Sunday, June 01, 2008

Yes, but...

I wrote this post a week ago after some of the stuff I heard on the radio. I didn't post it because I don't think it fairly reflects the media response to the violence, but I do think it's relevant to this kind of thing, and it's just a blog, so...

Back in the day, when people were being murdered because some Danish paper printed drawings of Mohammed it was very common to hear people say things like, "Of course I support freedom of speech, and I condemn the violence, but people shouldn't use this freedom to cause offence." I mention this mild version because it was very widespread (Another common refrain was more confusing and went something like, "free speech doesn't entitle you to cause offence" which it obviously does).

I don't like this approach mostly because there's nothing really wrong with it, they affirm free speech and express a view on the original action, but it still makes me uneasy (a sure sign of unquestioning dogmatism on my part). I feel it subtly legitimised the violence. To me the violence was the story, changing the subject to our opinion about certain kinds of speech was worse than irrelevant.

It made me think of the chapter in Freakonomics on lynching by the Ku Klux Klan. They were surprised to find out that it was never very common. So, it was true that the vast majority of Klan members were non-violent and they could "reasonably" say things like, "Of course we condemn lynching but, I understand the underlying reasons." And then they'd have changed the subject and could rant about the "real" problem (because, hey! People get murdered every day right?).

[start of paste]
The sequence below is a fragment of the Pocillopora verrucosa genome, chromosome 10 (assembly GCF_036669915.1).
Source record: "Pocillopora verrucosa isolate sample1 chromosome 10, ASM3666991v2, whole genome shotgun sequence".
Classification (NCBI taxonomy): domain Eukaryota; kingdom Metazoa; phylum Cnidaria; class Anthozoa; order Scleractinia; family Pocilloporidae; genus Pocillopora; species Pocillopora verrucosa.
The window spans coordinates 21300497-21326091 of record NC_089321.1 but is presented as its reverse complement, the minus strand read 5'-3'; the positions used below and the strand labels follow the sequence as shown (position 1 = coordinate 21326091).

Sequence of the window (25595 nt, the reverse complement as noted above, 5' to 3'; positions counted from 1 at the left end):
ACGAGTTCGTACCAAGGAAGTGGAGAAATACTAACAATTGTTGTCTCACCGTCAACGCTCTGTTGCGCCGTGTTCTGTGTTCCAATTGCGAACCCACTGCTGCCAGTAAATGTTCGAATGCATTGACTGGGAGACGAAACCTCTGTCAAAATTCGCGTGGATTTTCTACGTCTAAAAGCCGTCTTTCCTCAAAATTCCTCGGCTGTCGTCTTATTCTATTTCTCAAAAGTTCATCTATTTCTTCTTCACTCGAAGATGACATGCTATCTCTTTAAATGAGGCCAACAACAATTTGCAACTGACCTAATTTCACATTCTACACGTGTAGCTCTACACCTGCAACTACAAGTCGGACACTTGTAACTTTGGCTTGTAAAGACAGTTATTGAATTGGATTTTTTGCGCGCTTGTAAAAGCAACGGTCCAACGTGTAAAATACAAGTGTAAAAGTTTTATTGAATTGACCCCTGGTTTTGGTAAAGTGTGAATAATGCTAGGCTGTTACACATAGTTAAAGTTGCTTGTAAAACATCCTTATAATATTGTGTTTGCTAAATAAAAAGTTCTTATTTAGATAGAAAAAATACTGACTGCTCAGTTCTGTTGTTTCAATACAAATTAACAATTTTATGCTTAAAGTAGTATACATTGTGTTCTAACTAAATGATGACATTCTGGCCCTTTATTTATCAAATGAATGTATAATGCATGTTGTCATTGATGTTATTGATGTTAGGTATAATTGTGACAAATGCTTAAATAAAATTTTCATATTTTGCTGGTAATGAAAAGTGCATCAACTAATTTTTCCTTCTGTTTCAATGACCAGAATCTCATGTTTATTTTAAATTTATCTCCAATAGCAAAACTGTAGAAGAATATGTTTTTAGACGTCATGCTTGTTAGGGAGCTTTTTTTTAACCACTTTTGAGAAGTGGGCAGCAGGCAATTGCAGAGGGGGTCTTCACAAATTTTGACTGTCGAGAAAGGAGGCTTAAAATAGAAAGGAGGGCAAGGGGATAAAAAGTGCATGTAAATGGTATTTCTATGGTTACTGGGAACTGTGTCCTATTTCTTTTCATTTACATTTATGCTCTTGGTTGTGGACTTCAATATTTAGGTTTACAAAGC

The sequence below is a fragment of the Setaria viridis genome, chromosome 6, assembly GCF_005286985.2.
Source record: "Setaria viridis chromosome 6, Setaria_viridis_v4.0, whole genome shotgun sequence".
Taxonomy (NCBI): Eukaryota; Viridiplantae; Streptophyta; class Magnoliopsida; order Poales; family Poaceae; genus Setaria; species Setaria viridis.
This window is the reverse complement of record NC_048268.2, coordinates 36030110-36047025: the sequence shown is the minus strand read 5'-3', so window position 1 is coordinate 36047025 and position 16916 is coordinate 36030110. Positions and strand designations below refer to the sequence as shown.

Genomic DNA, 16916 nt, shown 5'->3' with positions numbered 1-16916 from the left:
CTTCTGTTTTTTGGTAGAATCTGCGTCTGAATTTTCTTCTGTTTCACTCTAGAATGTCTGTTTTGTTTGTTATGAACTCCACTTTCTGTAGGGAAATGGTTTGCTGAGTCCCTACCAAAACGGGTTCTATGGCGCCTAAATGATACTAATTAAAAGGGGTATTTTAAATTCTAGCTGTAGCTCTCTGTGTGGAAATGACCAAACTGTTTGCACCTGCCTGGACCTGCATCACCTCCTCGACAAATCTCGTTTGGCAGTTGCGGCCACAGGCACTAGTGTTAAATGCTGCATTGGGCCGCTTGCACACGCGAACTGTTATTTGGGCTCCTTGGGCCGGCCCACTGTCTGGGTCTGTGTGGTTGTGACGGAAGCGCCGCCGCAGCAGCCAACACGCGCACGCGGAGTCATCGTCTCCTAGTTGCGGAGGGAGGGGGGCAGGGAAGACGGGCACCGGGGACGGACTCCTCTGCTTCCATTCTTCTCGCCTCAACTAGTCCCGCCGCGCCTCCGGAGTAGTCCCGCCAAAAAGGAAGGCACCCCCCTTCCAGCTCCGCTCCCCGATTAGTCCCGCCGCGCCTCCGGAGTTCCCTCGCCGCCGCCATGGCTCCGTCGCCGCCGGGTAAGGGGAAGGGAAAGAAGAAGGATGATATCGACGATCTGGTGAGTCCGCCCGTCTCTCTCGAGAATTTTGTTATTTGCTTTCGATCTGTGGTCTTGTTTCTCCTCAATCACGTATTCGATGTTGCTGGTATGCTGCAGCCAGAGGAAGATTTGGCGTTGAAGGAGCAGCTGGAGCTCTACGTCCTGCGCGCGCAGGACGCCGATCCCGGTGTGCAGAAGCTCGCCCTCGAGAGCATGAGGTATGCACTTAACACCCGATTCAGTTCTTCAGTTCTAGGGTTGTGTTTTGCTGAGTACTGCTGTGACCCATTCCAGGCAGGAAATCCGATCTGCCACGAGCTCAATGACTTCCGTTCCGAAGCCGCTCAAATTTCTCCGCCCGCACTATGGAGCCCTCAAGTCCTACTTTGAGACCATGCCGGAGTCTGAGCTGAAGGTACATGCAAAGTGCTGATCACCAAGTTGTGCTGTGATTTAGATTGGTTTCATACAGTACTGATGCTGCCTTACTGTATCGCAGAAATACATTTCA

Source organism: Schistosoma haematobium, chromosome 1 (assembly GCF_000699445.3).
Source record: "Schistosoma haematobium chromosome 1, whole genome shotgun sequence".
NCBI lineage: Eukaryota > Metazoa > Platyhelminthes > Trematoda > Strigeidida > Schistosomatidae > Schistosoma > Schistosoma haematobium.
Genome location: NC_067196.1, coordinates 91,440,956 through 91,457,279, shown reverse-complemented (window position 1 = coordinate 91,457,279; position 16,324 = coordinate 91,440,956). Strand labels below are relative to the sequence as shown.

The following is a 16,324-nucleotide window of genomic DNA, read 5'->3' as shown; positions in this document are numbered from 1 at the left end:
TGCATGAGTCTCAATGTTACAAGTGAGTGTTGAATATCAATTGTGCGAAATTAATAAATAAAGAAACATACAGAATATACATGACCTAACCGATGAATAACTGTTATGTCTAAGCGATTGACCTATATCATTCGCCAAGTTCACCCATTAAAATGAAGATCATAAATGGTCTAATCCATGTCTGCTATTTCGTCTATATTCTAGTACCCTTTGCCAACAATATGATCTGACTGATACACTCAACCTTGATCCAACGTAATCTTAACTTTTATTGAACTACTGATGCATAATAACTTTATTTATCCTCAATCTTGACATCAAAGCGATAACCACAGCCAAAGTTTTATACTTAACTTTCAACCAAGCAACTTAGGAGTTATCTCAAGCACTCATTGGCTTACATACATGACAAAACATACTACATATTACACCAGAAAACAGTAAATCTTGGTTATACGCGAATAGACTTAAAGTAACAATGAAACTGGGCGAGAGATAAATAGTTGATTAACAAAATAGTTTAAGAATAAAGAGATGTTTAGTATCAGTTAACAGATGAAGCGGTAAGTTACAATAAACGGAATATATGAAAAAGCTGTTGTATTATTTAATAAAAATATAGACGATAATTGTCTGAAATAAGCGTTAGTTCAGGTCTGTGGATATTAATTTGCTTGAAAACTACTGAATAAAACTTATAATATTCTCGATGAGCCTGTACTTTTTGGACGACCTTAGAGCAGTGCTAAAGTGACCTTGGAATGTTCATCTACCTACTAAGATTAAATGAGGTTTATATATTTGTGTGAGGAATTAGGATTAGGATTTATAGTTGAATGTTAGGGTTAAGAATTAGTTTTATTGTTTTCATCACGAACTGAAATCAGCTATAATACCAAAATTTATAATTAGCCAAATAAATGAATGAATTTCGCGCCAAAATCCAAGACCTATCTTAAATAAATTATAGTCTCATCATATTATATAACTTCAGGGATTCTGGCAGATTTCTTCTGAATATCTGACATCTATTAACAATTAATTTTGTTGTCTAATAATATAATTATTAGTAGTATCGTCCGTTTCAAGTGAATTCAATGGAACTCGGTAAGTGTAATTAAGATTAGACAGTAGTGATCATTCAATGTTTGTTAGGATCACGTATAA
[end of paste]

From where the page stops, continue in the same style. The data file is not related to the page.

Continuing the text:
No, no, no,
In this past any attempt to change the subject should have been resisted, there shouldn't have been a national debate attempting to deal with the root causes of Klan's grievances. They only needed a few lynchings because they had an enormous symbolic impact that did have real world consequences. It was intensely scummy and understanding where they came from would make it more likely that some communities would be sympathetic and possibly harbour the perpetrators or otherwise help perpetuate the problem.

So fine, there are underlying reasons why this has erupted now, but that doesn't mean we should talk about it now. Right now, there are a bunch of evil scumbags out there who need to be caught, and people need to know that it's not OK to sympathise.

Talk about the optimal immigration policy, whether it's really true that illegal immigrants are jumping the queue to get housing, whether stealing local jobs and local women, later.

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